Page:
Pakistan bans encryption because of ‘terrorists'

With the tenth anniversary of 9/11 fast approaching, the so-called “war on terror” has taken many forms. From TSA pat-downs, bans of liquid on airplanes, and warrantless wiretaps, it seems that everything governments do is in the name of protecting us from the terrorists. Today the Guardian is reporting that Pakistan's government is banning encryption within the country, specifically targeting Virtual Private Network (VPN) connections.

Pakistan’s section of the internet is setup in such a way that every packet travels through the Pakistan Internet Exchange and is monitored by the Pakistan Telecommunications Authority (PTA), a government agency that is able to examine the network traffic and block access to sites that it deems are inappropriate. As an example, the country recently blocked all access to the social media site Facebook after hearing about a contest on the site that asked participants to draw cartoon sketches of the prophet Muhammad. Up until now people have been using VPNs to bypass the filters, access data, and send private communications, but the PTA is requiring ISPs to report customers who are still using this technology.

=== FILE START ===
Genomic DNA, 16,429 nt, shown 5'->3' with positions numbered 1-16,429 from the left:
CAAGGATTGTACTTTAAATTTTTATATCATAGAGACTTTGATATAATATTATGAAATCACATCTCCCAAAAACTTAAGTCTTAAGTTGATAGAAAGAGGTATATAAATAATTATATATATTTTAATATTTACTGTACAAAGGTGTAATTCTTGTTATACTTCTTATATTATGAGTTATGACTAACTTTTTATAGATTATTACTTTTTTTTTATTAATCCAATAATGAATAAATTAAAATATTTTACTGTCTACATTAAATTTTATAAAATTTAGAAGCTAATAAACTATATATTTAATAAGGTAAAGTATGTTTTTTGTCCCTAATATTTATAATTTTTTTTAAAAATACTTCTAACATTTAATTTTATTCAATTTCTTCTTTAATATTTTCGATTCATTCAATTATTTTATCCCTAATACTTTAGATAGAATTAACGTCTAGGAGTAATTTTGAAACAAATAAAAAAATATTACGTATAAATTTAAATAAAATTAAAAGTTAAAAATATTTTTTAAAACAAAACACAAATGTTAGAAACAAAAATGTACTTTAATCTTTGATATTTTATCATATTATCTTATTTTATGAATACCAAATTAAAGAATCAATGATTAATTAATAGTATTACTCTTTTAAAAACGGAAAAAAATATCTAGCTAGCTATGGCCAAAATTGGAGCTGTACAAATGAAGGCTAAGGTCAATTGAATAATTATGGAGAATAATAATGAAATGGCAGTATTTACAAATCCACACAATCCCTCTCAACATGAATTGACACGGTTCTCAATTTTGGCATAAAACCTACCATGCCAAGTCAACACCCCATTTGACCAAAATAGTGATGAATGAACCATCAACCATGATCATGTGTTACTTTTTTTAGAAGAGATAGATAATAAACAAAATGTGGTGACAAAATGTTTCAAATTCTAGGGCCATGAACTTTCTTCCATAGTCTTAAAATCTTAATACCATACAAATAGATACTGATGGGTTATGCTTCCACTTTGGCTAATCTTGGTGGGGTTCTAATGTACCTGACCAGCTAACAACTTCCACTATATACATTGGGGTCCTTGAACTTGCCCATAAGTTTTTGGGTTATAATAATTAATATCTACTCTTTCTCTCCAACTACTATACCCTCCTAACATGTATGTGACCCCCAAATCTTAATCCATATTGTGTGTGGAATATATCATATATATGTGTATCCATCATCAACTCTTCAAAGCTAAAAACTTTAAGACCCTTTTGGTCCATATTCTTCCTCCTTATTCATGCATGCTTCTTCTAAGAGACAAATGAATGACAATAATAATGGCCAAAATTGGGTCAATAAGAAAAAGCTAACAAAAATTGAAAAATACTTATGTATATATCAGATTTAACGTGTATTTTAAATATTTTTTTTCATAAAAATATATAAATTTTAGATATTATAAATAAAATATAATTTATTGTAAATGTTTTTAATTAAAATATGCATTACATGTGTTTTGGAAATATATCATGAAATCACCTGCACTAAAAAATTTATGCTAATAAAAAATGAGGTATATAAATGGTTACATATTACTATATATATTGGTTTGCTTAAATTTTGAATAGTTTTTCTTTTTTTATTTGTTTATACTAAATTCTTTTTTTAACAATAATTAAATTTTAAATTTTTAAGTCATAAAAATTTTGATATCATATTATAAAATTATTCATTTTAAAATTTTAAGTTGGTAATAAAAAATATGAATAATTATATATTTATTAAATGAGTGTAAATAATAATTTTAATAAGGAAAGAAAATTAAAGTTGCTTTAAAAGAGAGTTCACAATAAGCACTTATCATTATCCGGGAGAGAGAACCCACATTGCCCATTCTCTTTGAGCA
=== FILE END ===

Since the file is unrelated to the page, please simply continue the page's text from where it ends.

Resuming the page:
Many companies use VPN technology in order to maintain an end-to-end tunnel that can be used to encrypt sensitive data between branch offices, and those connections will fall under this ban. The article says that people can request waivers to this ban, but it is unclear how that process will work and who will be allowed to apply for these exceptions. Shakir Husain, CEO of software company Creative Chaos, put it best when he said, “This is like banning cars because suicide bombers use them.”

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23 Comments

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If there's one thing that the internet has done for society in the best possible way, it's that it has shown how "representative of the people" our governments really are. I'm not just talking about Pakistan either. The UK government is just as guilty, bowing down to pressure from big business at the cost of citizens' privilege